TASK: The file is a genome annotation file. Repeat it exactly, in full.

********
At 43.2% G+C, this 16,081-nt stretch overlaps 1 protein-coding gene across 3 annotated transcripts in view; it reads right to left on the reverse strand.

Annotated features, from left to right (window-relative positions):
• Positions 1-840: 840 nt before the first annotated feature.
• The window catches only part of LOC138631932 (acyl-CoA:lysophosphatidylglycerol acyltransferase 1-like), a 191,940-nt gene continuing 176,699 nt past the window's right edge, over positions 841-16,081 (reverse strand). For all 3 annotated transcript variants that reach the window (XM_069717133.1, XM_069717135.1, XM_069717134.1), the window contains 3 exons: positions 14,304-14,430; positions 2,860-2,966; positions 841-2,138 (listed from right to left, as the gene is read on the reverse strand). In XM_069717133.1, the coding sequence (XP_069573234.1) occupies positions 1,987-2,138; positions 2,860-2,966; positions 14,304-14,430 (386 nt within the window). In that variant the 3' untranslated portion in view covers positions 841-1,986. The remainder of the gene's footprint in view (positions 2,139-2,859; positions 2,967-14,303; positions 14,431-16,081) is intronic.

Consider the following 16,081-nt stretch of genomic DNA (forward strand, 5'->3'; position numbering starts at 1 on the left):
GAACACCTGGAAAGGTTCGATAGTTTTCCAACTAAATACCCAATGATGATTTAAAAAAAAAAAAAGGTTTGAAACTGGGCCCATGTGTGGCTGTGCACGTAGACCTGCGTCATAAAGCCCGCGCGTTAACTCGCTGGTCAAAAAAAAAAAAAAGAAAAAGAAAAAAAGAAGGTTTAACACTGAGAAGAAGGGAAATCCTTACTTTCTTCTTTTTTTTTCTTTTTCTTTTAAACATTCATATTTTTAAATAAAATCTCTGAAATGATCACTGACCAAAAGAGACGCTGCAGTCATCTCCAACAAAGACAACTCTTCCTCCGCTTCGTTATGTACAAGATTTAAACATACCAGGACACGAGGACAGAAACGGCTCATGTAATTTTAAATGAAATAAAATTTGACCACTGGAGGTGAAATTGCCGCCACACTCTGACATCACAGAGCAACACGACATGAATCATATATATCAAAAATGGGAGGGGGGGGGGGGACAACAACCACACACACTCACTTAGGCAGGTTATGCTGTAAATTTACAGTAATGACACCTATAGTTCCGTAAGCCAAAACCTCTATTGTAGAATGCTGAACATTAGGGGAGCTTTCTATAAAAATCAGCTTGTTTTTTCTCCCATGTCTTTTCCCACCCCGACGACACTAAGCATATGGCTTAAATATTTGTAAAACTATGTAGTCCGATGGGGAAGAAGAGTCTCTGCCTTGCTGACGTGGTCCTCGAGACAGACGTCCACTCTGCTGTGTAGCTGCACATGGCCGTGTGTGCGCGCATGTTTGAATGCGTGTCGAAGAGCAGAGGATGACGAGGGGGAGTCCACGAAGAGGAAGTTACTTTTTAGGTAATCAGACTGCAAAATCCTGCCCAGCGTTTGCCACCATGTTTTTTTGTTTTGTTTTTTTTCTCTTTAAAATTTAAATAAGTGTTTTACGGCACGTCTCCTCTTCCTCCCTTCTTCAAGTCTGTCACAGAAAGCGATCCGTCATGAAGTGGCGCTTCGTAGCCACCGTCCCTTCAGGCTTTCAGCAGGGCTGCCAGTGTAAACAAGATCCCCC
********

At 43.2% G+C, this 16,081-nt stretch overlaps 1 protein-coding gene across 3 annotated transcripts in view; it reads right to left on the reverse strand.

Annotated features, from left to right (window-relative positions):
• Positions 1-840: 840 nt before the first annotated feature.
• The window catches only part of LOC138631932 (acyl-CoA:lysophosphatidylglycerol acyltransferase 1-like), a 191,940-nt gene continuing 176,699 nt past the window's right edge, over positions 841-16,081 (reverse strand). For all 3 annotated transcript variants that reach the window (XM_069717133.1, XM_069717135.1, XM_069717134.1), the window contains 3 exons: positions 14,304-14,430; positions 2,860-2,966; positions 841-2,138 (listed from right to left, as the gene is read on the reverse strand). In XM_069717133.1, the coding sequence (XP_069573234.1) occupies positions 1,987-2,138; positions 2,860-2,966; positions 14,304-14,430 (386 nt within the window). In that variant the 3' untranslated portion in view covers positions 841-1,986. The remainder of the gene's footprint in view (positions 2,139-2,859; positions 2,967-14,303; positions 14,431-16,081) is intronic.

Consider the following 16,081-nt stretch of genomic DNA (forward strand, 5'->3'; position numbering starts at 1 on the left):
GAACACCTGGAAAGGTTCGATAGTTTTCCAACTAAATACCCAATGATGATTTAAAAAAAAAAAAAGGTTTGAAACTGGGCCCATGTGTGGCTGTGCACGTAGACCTGCGTCATAAAGCCCGCGCGTTAACTCGCTGGTCAAAAAAAAAAAAAAGAAAAAGAAAAAAAGAAGGTTTAACACTGAGAAGAAGGGAAATCCTTACTTTCTTCTTTTTTTTTCTTTTTCTTTTAAACATTCATATTTTTAAATAAAATCTCTGAAATGATCACTGACCAAAAGAGACGCTGCAGTCATCTCCAACAAAGACAACTCTTCCTCCGCTTCGTTATGTACAAGATTTAAACATACCAGGACACGAGGACAGAAACGGCTCATGTAATTTTAAATGAAATAAAATTTGACCACTGGAGGTGAAATTGCCGCCACACTCTGACATCACAGAGCAACACGACATGAATCATATATATCAAAAATGGGAGGGGGGGGGGGGACAACAACCACACACACTCACTTAGGCAGGTTATGCTGTAAATTTACAGTAATGACACCTATAGTTCCGTAAGCCAAAACCTCTATTGTAGAATGCTGAACATTAGGGGAGCTTTCTATAAAAATCAGCTTGTTTTTTCTCCCATGTCTTTTCCCACCCCGACGACACTAAGCATATGGCTTAAATATTTGTAAAACTATGTAGTCCGATGGGGAAGAAGAGTCTCTGCCTTGCTGACGTGGTCCTCGAGACAGACGTCCACTCTGCTGTGTAGCTGCACATGGCCGTGTGTGCGCGCATGTTTGAATGCGTGTCGAAGAGCAGAGGATGACGAGGGGGAGTCCACGAAGAGGAAGTTACTTTTTAGGTAATCAGACTGCAAAATCCTGCCCAGCGTTTGCCACCATGTTTTTTTGTTTTGTTTTTTTTCTCTTTAAAATTTAAATAAGTGTTTTACGGCACGTCTCCTCTTCCTCCCTTCTTCAAGTCTGTCACAGAAAGCGATCCGTCATGAAGTGGCGCTTCGTAGCCACCGTCCCTTCAGGCTTTCAGCAGGGCTGCCAGTGTAAACAAGATCCCCC